We simply must know what’s going on with Daniel Kaluuya’s Barney movie

In a post-Barbie cinema landscape, Mattel is set to take over: but what does it have to do with a big, annoying purple dinosaur and the star of Get Out? Reformed Barney hater Eliza Janssen is mystified by this mysterious, upcoming project.

Yeah, okay, I’ll say it: I was one of those people who found nothing funnier in the 2000s than imagining the violent demise of Barney the Purple Dinosaur. Granted, I was a tiny child. I’d only just begun to understand the comic contrast between cuddly, benevolent characters facing mortal agony, through the timeless slapstick of shows like Happy Tree Friends and ~*epic fail*~ footage of theme park mascots getting socked in the nuts.

I was a pre-teen edgelord, and I was certainly not alone in my sophomoric sadism: there’s a whole Wikipedia entry for ‘Anti-Barney Humour’, and the barbaric Barney Fun Page is now one of the oldest operating websites in the world. Here’s a screen cap to quickly convey what it offers fellow Barney haters:

There is a fictional jihad out for Barney’s blood. His name has been interpreted as subliminal messaging, brainwashing American schoolchildren into worshipping the number of the beast. One South African man suffering from locked-in syndrome credits his ultimate recovery with his furious hatred of Barney’s PBS children’s show, played on TV before him as he sat paralysed, fuming. A Peacock documentary chronicling all of this misplaced, vitriolic hate is ingeniously titled ‘I Love You, You Hate Me’.

Yep: there’s not much goodwill out there for the jurassic kindergarten beastie these days. But I have faith that his fate might change, since a dark and gritty film about the big purple freak has been in development since 2019. It’s being produced by Daniel Kaluuya, the star of scintillating Jordan Peele horror films Get Out and Nope, and has been described by Mattel’s vice president as “a play for adults”.

The exec singled out the project in a New Yorker article that details Mattel’s plans for post-Barbie cultural domination, comparing it to the work of Charlie Kaufman and Spike Jonze. “It’ll focus on some of the trials and tribulations of being thirtysomething, growing up with Barney—just the level of disenchantment within the generation. It would be so daring of us, and really underscore that we’re here to make art.”

Hmm. Okay. I wasn’t entirely convinced by the toymaker’s grab at transcendent arthouse excellence in the form of Barbie. Beloved auteur Greta Gerwig wasn’t able to convey her usual themes of female selfhood through the blockbuster’s pink, marketable lens, with her claimed influences of Jacques Demy and Kubrick not translating into a cohesive-enough product for my liking.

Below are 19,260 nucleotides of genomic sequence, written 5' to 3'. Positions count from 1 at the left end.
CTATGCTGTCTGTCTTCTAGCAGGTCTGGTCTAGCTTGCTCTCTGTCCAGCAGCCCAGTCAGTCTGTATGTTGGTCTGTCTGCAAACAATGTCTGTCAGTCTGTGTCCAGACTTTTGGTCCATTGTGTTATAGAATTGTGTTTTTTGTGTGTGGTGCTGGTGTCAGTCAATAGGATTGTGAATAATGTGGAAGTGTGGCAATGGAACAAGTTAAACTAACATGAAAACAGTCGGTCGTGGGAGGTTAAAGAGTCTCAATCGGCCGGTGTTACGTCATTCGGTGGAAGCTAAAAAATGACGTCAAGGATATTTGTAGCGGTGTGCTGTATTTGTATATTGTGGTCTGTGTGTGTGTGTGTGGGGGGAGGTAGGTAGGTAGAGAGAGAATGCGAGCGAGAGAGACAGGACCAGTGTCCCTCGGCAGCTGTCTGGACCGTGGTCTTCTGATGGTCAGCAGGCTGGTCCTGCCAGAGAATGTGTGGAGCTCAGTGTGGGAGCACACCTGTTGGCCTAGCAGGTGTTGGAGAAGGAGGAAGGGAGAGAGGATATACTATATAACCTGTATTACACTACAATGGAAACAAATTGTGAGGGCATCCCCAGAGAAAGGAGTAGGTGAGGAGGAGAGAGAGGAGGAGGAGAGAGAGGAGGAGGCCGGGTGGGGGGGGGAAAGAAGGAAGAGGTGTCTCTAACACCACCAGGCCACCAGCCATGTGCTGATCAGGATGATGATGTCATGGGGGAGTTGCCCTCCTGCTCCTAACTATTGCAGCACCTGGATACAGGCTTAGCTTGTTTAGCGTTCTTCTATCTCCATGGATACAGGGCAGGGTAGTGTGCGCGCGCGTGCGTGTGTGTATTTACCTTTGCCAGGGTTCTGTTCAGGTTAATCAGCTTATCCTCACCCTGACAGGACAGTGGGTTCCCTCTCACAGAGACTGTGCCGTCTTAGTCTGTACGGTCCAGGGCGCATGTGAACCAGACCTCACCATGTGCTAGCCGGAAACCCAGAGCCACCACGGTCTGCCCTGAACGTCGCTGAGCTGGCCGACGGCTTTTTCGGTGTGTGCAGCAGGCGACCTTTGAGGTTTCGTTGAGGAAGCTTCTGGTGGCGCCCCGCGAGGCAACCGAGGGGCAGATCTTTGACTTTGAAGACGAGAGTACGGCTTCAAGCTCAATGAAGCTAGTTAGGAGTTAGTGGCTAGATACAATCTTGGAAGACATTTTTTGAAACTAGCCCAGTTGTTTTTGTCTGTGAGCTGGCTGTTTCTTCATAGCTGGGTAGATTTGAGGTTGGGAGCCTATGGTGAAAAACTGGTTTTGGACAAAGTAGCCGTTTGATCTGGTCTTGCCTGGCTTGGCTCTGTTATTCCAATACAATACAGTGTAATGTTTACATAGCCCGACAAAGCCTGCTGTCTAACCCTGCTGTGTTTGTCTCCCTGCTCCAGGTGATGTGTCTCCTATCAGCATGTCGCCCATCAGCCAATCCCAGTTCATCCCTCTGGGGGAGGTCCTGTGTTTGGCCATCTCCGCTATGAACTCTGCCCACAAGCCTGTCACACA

As the New Yorker article threatens, we’re now facing a tidal wave of films based on our childhood playthings. Mattel alone has announcing 13 new features based on playthings such as Polly Pocket and He-Man, with 45 other properties already in development. Mattel films CEO Robbie Brenner gushed that “in the world we’re living in, I.P. is king”, as if we haven’t already lived through a few decades of march-driven, cinematic-franchise-worshipping cinematic emptiness: “pre-awareness is so important.”

Could Kaluuya’s Barney movie be the sinister tonic we need in these plastic, fantastic times? Or will it just necessarily admit that many of us cynics loathe rather than love the IP at its centre, in order to convert us into customers? The British actor feels like an inspired, wild-card choice to take the project’s reins, at the very least. He got his start in improvisational theatre and wrote a dystopian Netflix feature that’s set to arrive on the platform this year. While his casting in the project hasn’t been confirmed or denied yet, there’s every chance the Oscar nominee could show up as an embittered grown-up, left to face the cruel adult world alone after a childhood bolstered by Barney’s brand of blithe optimism. Maybe he could step into The Sunken Place again and don Barney’s fuzzy flesh himself. Yeesh.

Altogether, the upcoming Dark Barney Universe sounds like one of those harebrained schemes that gets buzzed about on the internet for a minute before being trapped in development hell forever. And yet, as of July 2023, we’ve had continuous confirmation that the project is indeed going ahead, with a few final drafts of the script allegedly getting tweaked and a production schedule in the works.

I’ve grown out of my emo, dino-bashing tween phase, and am perfectly positioned to wish Kaluuya and, with teeth-gritting reluctance, Mattel the best. Here’s hoping it’s a genuinely bleak, messed-up exception in the toy juggernaut’s rolling world domination: like the IP-slandering Winnie the Pooh: Blood and Honey, but good. All I ask is that ancient YouTube artefact ‘Barney’s On Fire’ plays over the end credits.